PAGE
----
Those drops baptized me into this space. I was now part of the lives of all who came before me and lived within these walls.

Interconnected on a deep level

A few months ago, the home owners visited to have me sign a lease extension. They brought their daughter, who is in junior high and was eager to revisit the place where she was raised.

She had a huge smile as she scurried to the basement and showed me the room that was her private play area as a young girl. Her parents took me to one of the bedrooms and pointed to the corner where they kept their daughter’s crib.

We stood there silently and smiled.

As they were ready to leave, their daughter walked past the refrigerator and noticed that I’d kept a “Hello Kitty” sticker she’d purposely left behind when they moved out. She told me how she acquired the sticker and why it was meaningful to her.

I told her she could take it home. She said no – she wanted Kitty to stay in this house.

I totally understood.

Every time I walk past the refrigerator, Kitty reminds me that I’m a temporary inhabitant of a sacred space, as are we all. Even when we leave, we always leave part of ourselves behind.

And there’s something very cool and connecting about all of it.

Hearing God in a female voice

Female voice

Many courageous women are challenging powerful men who abused them. Those female voices have started a national conversation and brought about significant changes already.

It’s fitting that we’re focused on those voices as Advent begins. It’s a season for all of us to honor, encourage and hear the many female voices that challenge us, teach us, love us, and bring us into a deeper experience of God, if we let them.

Throughout history, female voices have been ignored, marginalized, and muted by those who think that only males should be heard. By contrast, the Jesus story places women front-and-center, right from the start.

 

All by herself

In Luke’s telling of the tale, a woman decides all by herself – a subversive thing, then or now – whether the Jesus story will even happen. Mary’s let-it-be gets everything started.
 
A courageous, hesitant, female voice brings God more fully into the world.
 
Mary’s role is shocking in a time and a place when only men made important decisions and women were treated more like property than persons. That’s only the beginning of this theologically radical and socially subversive story.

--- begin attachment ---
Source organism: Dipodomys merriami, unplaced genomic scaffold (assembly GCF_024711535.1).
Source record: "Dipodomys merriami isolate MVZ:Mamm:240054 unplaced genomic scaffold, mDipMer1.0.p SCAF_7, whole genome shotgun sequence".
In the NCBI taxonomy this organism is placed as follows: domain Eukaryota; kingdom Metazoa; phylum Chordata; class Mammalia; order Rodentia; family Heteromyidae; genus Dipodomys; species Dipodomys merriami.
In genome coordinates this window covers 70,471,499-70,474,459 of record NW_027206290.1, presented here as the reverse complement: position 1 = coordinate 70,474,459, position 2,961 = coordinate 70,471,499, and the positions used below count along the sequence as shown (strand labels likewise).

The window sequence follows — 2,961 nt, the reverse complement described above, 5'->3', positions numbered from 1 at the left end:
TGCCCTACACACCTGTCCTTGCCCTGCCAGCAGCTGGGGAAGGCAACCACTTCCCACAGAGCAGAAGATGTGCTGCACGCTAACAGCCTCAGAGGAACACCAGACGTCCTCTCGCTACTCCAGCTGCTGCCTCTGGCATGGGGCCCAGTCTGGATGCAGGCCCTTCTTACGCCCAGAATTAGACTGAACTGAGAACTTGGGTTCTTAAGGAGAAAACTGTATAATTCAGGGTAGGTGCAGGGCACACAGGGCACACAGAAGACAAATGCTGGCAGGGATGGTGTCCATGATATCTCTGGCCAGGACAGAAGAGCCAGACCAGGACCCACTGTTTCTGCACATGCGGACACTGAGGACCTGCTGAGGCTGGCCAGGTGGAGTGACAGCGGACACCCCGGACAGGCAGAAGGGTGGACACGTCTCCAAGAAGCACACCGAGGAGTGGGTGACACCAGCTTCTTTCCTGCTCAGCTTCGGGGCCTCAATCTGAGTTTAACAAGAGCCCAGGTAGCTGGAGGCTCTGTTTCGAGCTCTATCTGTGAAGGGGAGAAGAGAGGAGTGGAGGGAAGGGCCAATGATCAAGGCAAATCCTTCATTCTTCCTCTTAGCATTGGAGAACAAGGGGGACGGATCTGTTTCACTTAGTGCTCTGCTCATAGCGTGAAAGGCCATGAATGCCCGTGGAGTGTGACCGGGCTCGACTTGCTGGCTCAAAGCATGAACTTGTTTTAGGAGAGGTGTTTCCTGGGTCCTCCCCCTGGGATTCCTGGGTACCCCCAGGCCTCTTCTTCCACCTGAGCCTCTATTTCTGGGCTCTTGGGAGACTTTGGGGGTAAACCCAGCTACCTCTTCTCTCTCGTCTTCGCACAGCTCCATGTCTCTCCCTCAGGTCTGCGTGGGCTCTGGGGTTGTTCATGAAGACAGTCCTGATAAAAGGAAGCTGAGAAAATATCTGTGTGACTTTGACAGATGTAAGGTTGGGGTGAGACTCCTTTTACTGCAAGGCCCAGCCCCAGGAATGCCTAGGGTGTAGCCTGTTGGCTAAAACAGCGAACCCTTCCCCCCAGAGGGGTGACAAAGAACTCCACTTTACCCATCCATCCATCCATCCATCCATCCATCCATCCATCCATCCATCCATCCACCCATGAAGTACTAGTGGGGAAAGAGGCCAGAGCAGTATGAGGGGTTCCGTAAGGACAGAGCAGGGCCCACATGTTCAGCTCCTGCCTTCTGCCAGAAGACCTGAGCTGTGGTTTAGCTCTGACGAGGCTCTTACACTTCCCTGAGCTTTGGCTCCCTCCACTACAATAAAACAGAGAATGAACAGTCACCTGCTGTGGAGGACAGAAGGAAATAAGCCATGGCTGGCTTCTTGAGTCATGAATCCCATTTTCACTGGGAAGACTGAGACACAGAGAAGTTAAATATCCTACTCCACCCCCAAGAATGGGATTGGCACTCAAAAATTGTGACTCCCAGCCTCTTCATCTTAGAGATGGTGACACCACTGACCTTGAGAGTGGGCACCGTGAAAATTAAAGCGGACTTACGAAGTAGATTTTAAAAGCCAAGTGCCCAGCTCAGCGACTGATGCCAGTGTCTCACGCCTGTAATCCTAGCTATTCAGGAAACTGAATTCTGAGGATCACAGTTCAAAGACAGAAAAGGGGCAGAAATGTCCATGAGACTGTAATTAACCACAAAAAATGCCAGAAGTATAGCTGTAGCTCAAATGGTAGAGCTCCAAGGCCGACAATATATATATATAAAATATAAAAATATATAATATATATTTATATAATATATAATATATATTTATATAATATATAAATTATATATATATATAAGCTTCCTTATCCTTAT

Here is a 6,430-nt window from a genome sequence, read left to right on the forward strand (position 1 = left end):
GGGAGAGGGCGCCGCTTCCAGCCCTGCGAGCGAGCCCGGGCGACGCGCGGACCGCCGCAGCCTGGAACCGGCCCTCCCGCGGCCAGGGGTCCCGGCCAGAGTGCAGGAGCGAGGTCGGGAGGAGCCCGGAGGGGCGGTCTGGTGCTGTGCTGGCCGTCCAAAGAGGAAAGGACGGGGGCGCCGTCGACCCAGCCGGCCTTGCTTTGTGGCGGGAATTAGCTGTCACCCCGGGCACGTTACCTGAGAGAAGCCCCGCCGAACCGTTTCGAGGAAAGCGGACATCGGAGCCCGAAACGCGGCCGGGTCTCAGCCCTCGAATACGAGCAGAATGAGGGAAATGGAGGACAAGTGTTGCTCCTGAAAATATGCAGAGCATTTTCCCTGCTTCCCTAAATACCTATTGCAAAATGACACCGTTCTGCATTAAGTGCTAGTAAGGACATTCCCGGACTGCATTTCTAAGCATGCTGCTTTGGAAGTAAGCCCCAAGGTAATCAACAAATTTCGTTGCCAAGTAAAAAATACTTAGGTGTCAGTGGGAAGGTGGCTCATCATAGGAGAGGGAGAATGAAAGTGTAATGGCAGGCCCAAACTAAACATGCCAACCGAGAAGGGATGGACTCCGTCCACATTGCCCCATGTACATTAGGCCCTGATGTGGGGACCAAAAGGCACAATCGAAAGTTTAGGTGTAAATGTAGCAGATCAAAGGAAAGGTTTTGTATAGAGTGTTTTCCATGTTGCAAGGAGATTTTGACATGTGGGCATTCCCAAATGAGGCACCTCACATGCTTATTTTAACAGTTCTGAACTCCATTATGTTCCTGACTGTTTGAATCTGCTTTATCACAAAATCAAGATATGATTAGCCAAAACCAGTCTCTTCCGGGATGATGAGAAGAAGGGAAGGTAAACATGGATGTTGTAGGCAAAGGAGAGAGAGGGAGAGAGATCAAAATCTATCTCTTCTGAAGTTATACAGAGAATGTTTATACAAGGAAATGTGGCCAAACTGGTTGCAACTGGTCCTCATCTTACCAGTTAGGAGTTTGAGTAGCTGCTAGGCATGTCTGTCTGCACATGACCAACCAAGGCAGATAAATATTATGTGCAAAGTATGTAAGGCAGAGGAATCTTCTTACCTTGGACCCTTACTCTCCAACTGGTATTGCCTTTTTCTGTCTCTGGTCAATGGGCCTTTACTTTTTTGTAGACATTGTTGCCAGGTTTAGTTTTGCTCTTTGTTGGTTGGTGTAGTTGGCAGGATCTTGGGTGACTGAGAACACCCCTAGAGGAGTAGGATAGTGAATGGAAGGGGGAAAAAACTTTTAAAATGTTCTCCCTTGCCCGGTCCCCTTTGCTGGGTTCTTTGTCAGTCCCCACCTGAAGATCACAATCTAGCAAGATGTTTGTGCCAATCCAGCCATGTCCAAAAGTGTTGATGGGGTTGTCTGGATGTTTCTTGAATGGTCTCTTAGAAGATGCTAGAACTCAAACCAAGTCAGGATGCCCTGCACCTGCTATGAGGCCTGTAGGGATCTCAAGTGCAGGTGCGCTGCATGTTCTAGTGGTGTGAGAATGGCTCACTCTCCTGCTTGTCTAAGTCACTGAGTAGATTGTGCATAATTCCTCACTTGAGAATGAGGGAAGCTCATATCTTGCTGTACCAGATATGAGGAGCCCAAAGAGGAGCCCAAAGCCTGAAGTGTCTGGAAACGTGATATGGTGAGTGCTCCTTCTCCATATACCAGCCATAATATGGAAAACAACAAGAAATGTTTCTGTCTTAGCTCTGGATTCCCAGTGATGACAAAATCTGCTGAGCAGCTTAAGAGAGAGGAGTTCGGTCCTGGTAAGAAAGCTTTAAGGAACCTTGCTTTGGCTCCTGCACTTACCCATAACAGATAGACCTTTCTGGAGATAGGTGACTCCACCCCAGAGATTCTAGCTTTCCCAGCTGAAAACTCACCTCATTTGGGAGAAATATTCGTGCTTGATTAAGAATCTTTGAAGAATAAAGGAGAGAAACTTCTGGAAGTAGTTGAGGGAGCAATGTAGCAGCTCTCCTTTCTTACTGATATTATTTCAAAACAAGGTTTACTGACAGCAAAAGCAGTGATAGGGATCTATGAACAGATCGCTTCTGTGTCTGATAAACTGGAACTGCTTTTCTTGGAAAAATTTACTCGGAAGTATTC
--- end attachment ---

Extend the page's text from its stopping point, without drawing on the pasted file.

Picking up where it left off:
Luke’s version has Mary visiting her relative Elizabeth — two strong women — and talking about God’s passion for justice in ways that her son would later repeat, which is no surprise. After all, who teaches Jesus and molds him? His mom.
Jesus first learns about God through a female voice.
 
Perhaps that’s why Jesus is so persistent about ignoring and violating the rules in his society and his religion that try to limit the role of women. He constantly interacts with women in ways the religious and social leaders find scandalous.
 
There’s the famous story of Jesus visiting two sisters and one of them chooses to sit with him and discuss religion – a man’s realm – instead of joining her sister Martha in preparing the meal, as a woman was required. Jesus encourages Mary to do what she values.

Men will learn from the women

The story culminates in a crucifixion, and it’s the women who show courage and love while the men run and hide. Peter denies knowing Jesus to save his hide. The women? They risk their lives to be with Jesus up to his last breath.
 
And as the story goes, it’s the women who have the courage to go to the tomb. While the men are still hiding in fear, the women experience the still-alive Jesus. He tells them to tell the men about what they’ve experienced — the men will learn from the women.
 
Predictably, the men don’t believe the women and dismiss their accounts. They run to the tomb to see for themselves.
 
The same thing happens in every generation. Men choose to ignore the voices of women who have experienced things they know nothing about.
 
Today, many faith communities bar women from going to the pulpit and telling about their experiences. Women’s voices are marginalized and ignored, just like 2,000 years ago.
 

#MeToo